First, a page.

Resolving Disputes

  • When I was a professor at USC, I asked my music industry students to listen and compare music from each generation going back to the 1940’s until present and describe what the songs were saying.
  • For example, love songs in the 40’s were different than when rock and roll came along or when hip-hop arrived.
  • Then I asked them to pull the generations together and describe what each generation’s music had in common – many times they were getting to the same thing but in different and refreshed ways.
  • The process of looking for what things have in common helps train us to deal with difficult people.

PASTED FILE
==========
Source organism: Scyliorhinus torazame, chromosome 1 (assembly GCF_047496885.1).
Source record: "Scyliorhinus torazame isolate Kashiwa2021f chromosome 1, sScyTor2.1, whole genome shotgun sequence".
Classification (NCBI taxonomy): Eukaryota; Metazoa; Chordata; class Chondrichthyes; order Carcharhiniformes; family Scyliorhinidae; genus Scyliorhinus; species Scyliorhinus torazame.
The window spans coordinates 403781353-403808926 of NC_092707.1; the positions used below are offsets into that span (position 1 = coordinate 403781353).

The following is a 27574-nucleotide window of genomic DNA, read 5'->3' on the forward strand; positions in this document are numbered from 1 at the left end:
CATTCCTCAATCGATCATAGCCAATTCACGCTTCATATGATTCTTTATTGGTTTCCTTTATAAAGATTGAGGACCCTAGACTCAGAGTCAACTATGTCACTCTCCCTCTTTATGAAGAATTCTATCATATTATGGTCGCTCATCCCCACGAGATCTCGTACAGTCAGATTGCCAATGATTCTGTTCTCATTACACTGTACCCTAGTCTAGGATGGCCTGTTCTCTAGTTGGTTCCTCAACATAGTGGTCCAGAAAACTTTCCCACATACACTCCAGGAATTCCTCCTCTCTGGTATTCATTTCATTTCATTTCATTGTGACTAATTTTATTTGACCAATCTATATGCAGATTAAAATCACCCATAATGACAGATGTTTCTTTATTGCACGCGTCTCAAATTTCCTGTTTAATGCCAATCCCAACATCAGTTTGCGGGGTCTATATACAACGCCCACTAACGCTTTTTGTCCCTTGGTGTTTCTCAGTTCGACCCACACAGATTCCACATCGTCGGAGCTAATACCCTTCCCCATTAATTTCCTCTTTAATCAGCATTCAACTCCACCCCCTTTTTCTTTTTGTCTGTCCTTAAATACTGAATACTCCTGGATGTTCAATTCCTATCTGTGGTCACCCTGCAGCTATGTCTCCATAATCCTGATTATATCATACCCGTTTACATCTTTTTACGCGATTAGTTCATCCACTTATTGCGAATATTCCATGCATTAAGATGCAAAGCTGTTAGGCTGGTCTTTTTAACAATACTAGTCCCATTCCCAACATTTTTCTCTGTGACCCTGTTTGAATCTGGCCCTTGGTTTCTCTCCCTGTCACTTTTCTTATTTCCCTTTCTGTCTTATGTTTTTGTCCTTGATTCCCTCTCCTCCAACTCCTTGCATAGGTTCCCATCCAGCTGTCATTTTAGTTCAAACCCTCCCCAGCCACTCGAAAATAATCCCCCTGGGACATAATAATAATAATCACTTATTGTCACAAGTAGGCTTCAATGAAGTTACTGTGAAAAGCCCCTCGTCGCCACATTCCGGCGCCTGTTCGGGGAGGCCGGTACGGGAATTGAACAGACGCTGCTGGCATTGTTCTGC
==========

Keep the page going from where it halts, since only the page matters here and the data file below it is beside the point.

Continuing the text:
• We know the differences – what do we have in common. Keep looking until you find something.
  • Dealing with difficult people has less to do with over emphasizing areas of disagreement which are likely not to change and more to do with things where you can agree.
  • Justice Ginsburg didn’t at all agree with the politics of Justice Scalia and vice versa but that didn’t stop them from being friends where their mutual love of opera paved the way to maintain a warm relationship.